The History Of The Hoodie

By Kristi Eckert | 3 months ago


The hoodie, as it has come to be known in popular culture, is arguably one of the most comfortable articles of clothing ever stitched together. Hoodies are ideal for those fall days when it’s not quite cold enough to don a full-on jacket. They are also great for when you want to snuggle under the covers and relax in the grandest of fashions. They are comfortable, cool, cozy, and casual all wrapped in one, and are worn and adored by adults and kids alike. The hoodie’s undeniably immense presence in society prompted us to take a deep dive into the history of just how it came to be. 



The hoodie’s history goes way back, its earliest origins can be traced to monks who lived in medieval Europe between the 5th and 15th centuries. The hoodies of that day, however, looked nothing like those worn in modern times. The monks wore robes that had hood pieces attached at the top known as cowls. 

It is thought that the cowls on those ancient monks’ tunics served little more than decorative or symbolic purpose, but in the 1600s that would change. It was during this time that outdoor laborers known as Chaperons began wearing garments with hood pieces in order to offer them some protection from harsh weather. Hoods being used for protection against the elements is a linear theme in this overall history of the hoodie. 



Being that the hoodie is just a simple modification done to a sweatshirt, the hoodie could not exist in its modern iteration unless the sweatshirt itself existed. The credit for the creation of the very first sweatshirt goes to Russel Athletics. Russel Athletics first introduced the sweatshirt in the 1920s as a more comfortable (and breathable) alternative for athletes who wore wool jerseys when they played football. 

About a decade later in the 1930s, the sportswear company Champion decided to add a hood to the sweatshirt. They marketed the modified product to tradesmen who worked in frigid temperatures. In particular, they sold their hoodies to warehouse workers in upstate New York who had to endure the region’s frigid winters. The laborers wore the garments under their jackets which ultimately served to help keep them better insulated from the bitter cold.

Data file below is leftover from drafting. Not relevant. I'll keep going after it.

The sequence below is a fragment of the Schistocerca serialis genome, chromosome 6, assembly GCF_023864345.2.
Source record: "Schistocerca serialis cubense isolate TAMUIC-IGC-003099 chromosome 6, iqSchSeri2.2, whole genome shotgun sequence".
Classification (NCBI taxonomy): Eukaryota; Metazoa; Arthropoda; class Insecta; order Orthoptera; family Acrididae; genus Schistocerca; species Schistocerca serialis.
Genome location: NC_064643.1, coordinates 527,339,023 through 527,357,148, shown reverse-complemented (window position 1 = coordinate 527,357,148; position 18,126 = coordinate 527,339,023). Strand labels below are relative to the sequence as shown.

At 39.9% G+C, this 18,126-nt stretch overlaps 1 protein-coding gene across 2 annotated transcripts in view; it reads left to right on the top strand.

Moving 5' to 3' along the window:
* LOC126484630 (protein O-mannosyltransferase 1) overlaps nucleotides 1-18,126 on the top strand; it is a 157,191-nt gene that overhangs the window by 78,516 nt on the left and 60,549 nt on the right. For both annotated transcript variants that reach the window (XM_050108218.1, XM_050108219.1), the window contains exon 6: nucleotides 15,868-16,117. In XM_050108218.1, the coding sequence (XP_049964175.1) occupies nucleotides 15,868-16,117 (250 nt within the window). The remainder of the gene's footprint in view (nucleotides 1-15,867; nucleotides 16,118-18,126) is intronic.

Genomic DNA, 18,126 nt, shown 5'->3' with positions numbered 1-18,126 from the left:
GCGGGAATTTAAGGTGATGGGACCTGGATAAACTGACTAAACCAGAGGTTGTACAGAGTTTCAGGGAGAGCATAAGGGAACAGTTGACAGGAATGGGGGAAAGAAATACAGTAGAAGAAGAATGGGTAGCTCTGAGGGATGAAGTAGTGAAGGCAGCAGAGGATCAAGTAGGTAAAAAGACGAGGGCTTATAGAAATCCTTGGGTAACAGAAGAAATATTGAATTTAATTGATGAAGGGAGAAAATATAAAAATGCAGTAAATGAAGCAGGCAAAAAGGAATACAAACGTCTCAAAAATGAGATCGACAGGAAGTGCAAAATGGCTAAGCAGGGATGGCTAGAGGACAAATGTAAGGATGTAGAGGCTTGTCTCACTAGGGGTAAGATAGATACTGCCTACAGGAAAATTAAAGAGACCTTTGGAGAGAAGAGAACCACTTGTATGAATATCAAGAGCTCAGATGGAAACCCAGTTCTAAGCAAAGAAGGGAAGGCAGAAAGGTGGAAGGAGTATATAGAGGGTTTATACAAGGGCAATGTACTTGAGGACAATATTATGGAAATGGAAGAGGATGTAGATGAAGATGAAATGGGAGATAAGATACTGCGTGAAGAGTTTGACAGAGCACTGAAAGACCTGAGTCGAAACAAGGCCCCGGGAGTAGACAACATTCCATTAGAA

For decades since the introduction of the hoodie in its modern form, they were worn by workers looking to keep warm or students looking for comfortable, loose-fitting clothing to wear for gym class. Hoodies were not perceived as fashionable or cool, that is until 1976. That was the year that Sylvester Stallone introduced the world to Rocky Balboa. That iconic scene during the movie when Rocky was training to face off against his rival Apollo Creed and running up and down the stairs wearing a hooded sweatshirt is what elevated the hoodie to the iconic status it enjoys today. Suddenly, the hoodie became symbolic of the underdog beating the odds. 


Despite Rocky (1976) helping to take the hoodie to new heights, the hoodie also came to be associated with other things, too, not all of them good. The late ‘70s, ‘80s, and ‘90s saw the rise of graffiti artists and hip-hop culture. The hoodie became the choice article of clothing for individuals who partook in those activities. 

Unfortunately, public misconceptions about those individuals led the hoodie to become synonymous with negative connotations that arose out of ill-deserved stereotypes. Simply put, the public mistook individuals who sang hip-hop or drew graffiti for being criminals. In some cases, those stereotypes led to hoodies being outright banned in some sections of the world. For instance, the Bluewater Shopping Centre in Kent, England enforced an all-out prohibition of hoodies at its stores in 2005. 

Additionally, many places in Australia still associate the hoodie with criminal activity and have been known to ask people to leave the premises for even walking into a certain district while wearing one. Sadder still, is that so many individuals have lost their lives over these unwarranted misconceptions. One of the most prominent cases of injustice involving a hoodie in the United States was the 2012 death of Trayvon Martin.  


All of the purported pervasive negativity surrounding the hoodie, however, did not stop it from eventually becoming and staying as go-to casual fashion amongst a slew of age groups, particularly in the United States. In fact, the hoodie’s history of it being so embroiled with both controversy and praise is indicative of how much a part of popular culture the simple garment has evolved to become. University students proudly display their institutions on hoodies, companies like Nike and Adidas stamp their brand logos on hoodies, and even grandmas and grandpas proudly wear hoodies with art depicting their grandchildren. Ultimately, when it comes down to it, the hoodie’s immense societal presence proves that the comfortable articles of clothing are here to stay.